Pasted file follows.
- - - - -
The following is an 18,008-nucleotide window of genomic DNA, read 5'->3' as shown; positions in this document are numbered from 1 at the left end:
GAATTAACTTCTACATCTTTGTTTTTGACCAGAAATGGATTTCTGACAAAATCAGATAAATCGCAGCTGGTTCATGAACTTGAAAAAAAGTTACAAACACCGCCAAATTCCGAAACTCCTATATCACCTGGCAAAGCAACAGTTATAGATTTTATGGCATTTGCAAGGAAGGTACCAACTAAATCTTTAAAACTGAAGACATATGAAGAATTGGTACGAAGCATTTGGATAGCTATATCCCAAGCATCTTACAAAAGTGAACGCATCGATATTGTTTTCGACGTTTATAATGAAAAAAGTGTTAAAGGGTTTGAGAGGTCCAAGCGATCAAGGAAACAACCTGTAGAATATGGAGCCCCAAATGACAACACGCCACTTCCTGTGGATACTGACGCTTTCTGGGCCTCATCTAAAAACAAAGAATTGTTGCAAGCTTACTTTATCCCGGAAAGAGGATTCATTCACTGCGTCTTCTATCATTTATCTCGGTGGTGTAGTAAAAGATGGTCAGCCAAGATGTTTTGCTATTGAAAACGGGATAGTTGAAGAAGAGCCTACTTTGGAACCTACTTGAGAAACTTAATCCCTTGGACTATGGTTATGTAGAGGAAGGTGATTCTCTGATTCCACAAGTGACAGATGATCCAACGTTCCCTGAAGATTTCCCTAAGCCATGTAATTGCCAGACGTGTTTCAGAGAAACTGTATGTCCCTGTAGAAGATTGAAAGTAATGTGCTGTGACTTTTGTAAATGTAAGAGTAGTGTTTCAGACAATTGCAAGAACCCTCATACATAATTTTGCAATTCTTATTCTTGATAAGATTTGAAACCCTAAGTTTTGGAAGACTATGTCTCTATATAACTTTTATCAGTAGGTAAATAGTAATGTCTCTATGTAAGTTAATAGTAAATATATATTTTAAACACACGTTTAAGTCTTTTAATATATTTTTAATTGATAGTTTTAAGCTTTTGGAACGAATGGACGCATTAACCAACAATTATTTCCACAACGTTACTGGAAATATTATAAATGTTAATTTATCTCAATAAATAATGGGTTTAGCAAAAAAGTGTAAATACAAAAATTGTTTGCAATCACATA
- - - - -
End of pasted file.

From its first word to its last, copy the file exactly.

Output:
The following is an 18,008-nucleotide window of genomic DNA, read 5'->3' as shown; positions in this document are numbered from 1 at the left end:
GAATTAACTTCTACATCTTTGTTTTTGACCAGAAATGGATTTCTGACAAAATCAGATAAATCGCAGCTGGTTCATGAACTTGAAAAAAAGTTACAAACACCGCCAAATTCCGAAACTCCTATATCACCTGGCAAAGCAACAGTTATAGATTTTATGGCATTTGCAAGGAAGGTACCAACTAAATCTTTAAAACTGAAGACATATGAAGAATTGGTACGAAGCATTTGGATAGCTATATCCCAAGCATCTTACAAAAGTGAACGCATCGATATTGTTTTCGACGTTTATAATGAAAAAAGTGTTAAAGGGTTTGAGAGGTCCAAGCGATCAAGGAAACAACCTGTAGAATATGGAGCCCCAAATGACAACACGCCACTTCCTGTGGATACTGACGCTTTCTGGGCCTCATCTAAAAACAAAGAATTGTTGCAAGCTTACTTTATCCCGGAAAGAGGATTCATTCACTGCGTCTTCTATCATTTATCTCGGTGGTGTAGTAAAAGATGGTCAGCCAAGATGTTTTGCTATTGAAAACGGGATAGTTGAAGAAGAGCCTACTTTGGAACCTACTTGAGAAACTTAATCCCTTGGACTATGGTTATGTAGAGGAAGGTGATTCTCTGATTCCACAAGTGACAGATGATCCAACGTTCCCTGAAGATTTCCCTAAGCCATGTAATTGCCAGACGTGTTTCAGAGAAACTGTATGTCCCTGTAGAAGATTGAAAGTAATGTGCTGTGACTTTTGTAAATGTAAGAGTAGTGTTTCAGACAATTGCAAGAACCCTCATACATAATTTTGCAATTCTTATTCTTGATAAGATTTGAAACCCTAAGTTTTGGAAGACTATGTCTCTATATAACTTTTATCAGTAGGTAAATAGTAATGTCTCTATGTAAGTTAATAGTAAATATATATTTTAAACACACGTTTAAGTCTTTTAATATATTTTTAATTGATAGTTTTAAGCTTTTGGAACGAATGGACGCATTAACCAACAATTATTTCCACAACGTTACTGGAAATATTATAAATGTTAATTTATCTCAATAAATAATGGGTTTAGCAAAAAAGTGTAAATACAAAAATTGTTTGCAATCACATA